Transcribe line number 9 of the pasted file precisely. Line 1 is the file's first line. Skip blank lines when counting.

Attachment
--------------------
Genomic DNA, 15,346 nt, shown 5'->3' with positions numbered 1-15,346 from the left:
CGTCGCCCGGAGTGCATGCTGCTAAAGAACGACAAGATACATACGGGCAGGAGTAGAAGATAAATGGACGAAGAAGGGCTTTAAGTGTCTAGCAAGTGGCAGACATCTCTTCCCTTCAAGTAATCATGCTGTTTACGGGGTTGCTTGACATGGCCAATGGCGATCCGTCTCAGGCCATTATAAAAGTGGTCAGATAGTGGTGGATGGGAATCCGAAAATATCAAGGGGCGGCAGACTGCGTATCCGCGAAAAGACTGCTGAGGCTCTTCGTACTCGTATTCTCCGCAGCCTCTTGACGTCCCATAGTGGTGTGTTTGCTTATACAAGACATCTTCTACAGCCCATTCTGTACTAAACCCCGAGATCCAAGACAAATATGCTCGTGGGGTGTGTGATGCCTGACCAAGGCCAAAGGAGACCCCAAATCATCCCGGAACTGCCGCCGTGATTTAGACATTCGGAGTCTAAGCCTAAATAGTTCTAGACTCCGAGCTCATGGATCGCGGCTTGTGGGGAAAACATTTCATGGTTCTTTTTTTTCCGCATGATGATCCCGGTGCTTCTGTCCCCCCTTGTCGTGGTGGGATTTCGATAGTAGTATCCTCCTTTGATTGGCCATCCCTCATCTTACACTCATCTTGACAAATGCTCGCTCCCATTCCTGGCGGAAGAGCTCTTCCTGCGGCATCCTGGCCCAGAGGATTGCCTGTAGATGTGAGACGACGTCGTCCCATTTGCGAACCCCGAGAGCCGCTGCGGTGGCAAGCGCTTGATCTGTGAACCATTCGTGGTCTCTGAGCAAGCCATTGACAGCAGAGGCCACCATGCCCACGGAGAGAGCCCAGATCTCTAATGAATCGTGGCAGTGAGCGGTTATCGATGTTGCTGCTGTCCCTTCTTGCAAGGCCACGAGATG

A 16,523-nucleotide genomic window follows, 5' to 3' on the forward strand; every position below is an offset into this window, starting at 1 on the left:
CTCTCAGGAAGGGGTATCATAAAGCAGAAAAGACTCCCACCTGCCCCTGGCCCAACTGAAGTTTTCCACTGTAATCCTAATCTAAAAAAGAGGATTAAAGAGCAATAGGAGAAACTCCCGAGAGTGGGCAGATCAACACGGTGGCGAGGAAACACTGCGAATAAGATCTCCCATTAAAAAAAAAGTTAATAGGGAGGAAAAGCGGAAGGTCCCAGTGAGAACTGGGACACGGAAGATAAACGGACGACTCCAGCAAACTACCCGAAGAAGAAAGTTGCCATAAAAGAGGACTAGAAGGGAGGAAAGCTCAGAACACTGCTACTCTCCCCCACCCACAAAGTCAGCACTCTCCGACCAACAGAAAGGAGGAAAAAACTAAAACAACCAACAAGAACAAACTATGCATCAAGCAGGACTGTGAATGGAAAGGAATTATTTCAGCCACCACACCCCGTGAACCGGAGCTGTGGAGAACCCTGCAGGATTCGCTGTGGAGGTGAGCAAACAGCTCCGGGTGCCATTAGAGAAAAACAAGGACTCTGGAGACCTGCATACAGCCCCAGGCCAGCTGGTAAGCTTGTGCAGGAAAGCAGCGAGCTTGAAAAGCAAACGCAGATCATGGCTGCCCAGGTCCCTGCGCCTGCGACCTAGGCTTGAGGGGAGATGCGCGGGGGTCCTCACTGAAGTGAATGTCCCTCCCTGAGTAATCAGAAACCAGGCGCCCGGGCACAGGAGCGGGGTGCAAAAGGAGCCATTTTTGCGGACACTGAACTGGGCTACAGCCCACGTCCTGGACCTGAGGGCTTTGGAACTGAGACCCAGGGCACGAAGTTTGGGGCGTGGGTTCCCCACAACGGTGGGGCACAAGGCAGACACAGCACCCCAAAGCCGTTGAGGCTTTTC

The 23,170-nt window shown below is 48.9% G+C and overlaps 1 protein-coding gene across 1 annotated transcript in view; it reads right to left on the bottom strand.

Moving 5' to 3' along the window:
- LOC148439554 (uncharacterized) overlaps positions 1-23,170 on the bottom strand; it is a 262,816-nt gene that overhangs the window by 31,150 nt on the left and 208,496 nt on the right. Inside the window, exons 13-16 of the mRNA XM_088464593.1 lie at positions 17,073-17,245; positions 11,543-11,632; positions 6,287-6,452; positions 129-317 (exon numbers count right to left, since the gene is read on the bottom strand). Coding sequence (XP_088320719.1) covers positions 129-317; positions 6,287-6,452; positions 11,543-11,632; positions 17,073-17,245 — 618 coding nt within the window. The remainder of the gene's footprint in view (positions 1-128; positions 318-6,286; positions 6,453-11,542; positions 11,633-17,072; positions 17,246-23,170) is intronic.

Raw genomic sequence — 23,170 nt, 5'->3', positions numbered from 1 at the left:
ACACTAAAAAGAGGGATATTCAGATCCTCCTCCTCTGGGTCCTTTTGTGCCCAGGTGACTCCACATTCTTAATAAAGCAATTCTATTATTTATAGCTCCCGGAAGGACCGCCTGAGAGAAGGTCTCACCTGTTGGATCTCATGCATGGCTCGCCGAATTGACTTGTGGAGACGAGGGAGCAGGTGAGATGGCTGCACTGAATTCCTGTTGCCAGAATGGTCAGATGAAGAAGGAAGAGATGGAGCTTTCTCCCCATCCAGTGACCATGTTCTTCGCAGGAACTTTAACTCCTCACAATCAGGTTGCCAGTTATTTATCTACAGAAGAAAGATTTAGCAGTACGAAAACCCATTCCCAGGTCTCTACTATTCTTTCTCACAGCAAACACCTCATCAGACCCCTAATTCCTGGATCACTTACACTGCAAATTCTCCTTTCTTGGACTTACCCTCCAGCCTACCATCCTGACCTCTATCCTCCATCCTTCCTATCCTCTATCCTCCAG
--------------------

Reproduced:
ACACTAAAAAGAGGGATATTCAGATCCTCCTCCTCTGGGTCCTTTTGTGCCCAGGTGACTCCACATTCTTAATAAAGCAATTCTATTATTTATAGCTCCCGGAAGGACCGCCTGAGAGAAGGTCTCACCTGTTGGATCTCATGCATGGCTCGCCGAATTGACTTGTGGAGACGAGGGAGCAGGTGAGATGGCTGCACTGAATTCCTGTTGCCAGAATGGTCAGATGAAGAAGGAAGAGATGGAGCTTTCTCCCCATCCAGTGACCATGTTCTTCGCAGGAACTTTAACTCCTCACAATCAGGTTGCCAGTTATTTATCTACAGAAGAAAGATTTAGCAGTACGAAAACCCATTCCCAGGTCTCTACTATTCTTTCTCACAGCAAACACCTCATCAGACCCCTAATTCCTGGATCACTTACACTGCAAATTCTCCTTTCTTGGACTTACCCTCCAGCCTACCATCCTGACCTCTATCCTCCATCCTTCCTATCCTCTATCCTCCAG